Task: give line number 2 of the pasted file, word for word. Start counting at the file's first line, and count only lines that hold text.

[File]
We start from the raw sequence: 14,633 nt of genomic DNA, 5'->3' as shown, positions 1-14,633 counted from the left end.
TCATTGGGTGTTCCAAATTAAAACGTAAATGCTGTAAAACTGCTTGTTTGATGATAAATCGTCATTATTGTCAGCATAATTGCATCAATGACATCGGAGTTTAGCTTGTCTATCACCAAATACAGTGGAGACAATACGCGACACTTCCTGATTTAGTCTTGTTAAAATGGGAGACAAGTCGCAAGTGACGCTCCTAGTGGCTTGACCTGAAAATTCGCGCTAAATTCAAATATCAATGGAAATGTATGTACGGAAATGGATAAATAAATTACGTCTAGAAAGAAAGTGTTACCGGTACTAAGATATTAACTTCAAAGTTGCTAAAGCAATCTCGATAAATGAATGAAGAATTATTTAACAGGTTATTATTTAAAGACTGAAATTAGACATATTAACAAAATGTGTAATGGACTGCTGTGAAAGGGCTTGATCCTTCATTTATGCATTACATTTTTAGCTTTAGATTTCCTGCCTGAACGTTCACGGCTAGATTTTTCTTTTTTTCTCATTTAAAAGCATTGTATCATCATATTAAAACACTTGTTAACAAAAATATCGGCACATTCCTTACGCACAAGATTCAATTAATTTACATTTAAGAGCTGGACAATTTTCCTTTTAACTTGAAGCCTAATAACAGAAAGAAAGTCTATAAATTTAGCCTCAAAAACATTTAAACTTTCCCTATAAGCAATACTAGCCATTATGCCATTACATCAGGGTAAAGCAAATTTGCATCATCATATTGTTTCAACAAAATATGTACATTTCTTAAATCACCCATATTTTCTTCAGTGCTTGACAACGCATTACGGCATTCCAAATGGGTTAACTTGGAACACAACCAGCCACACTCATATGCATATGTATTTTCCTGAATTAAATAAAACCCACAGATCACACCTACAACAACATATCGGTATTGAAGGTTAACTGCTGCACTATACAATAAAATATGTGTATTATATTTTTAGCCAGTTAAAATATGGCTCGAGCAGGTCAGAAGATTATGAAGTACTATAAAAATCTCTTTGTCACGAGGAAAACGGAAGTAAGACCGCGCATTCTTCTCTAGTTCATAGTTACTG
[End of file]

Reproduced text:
TCATTGGGTGTTCCAAATTAAAACGTAAATGCTGTAAAACTGCTTGTTTGATGATAAATCGTCATTATTGTCAGCATAATTGCATCAATGACATCGGAGTTTAGCTTGTCTATCACCAAATACAGTGGAGACAATACGCGACACTTCCTGATTTAGTCTTGTTAAAATGGGAGACAAGTCGCAAGTGACGCTCCTAGTGGCTTGACCTGAAAATTCGCGCTAAATTCAAATATCAATGGAAATGTATGTACGGAAATGGATAAATAAATTACGTCTAGAAAGAAAGTGTTACCGGTACTAAGATATTAACTTCAAAGTTGCTAAAGCAATCTCGATAAATGAATGAAGAATTATTTAACAGGTTATTATTTAAAGACTGAAATTAGACATATTAACAAAATGTGTAATGGACTGCTGTGAAAGGGCTTGATCCTTCATTTATGCATTACATTTTTAGCTTTAGATTTCCTGCCTGAACGTTCACGGCTAGATTTTTCTTTTTTTCTCATTTAAAAGCATTGTATCATCATATTAAAACACTTGTTAACAAAAATATCGGCACATTCCTTACGCACAAGATTCAATTAATTTACATTTAAGAGCTGGACAATTTTCCTTTTAACTTGAAGCCTAATAACAGAAAGAAAGTCTATAAATTTAGCCTCAAAAACATTTAAACTTTCCCTATAAGCAATACTAGCCATTATGCCATTACATCAGGGTAAAGCAAATTTGCATCATCATATTGTTTCAACAAAATATGTACATTTCTTAAATCACCCATATTTTCTTCAGTGCTTGACAACGCATTACGGCATTCCAAATGGGTTAACTTGGAACACAACCAGCCACACTCATATGCATATGTATTTTCCTGAATTAAATAAAACCCACAGATCACACCTACAACAACATATCGGTATTGAAGGTTAACTGCTGCACTATACAATAAAATATGTGTATTATATTTTTAGCCAGTTAAAATATGGCTCGAGCAGGTCAGAAGATTATGAAGTACTATAAAAATCTCTTTGTCACGAGGAAAACGGAAGTAAGACCGCGCATTCTTCTCTAGTTCATAGTTACTG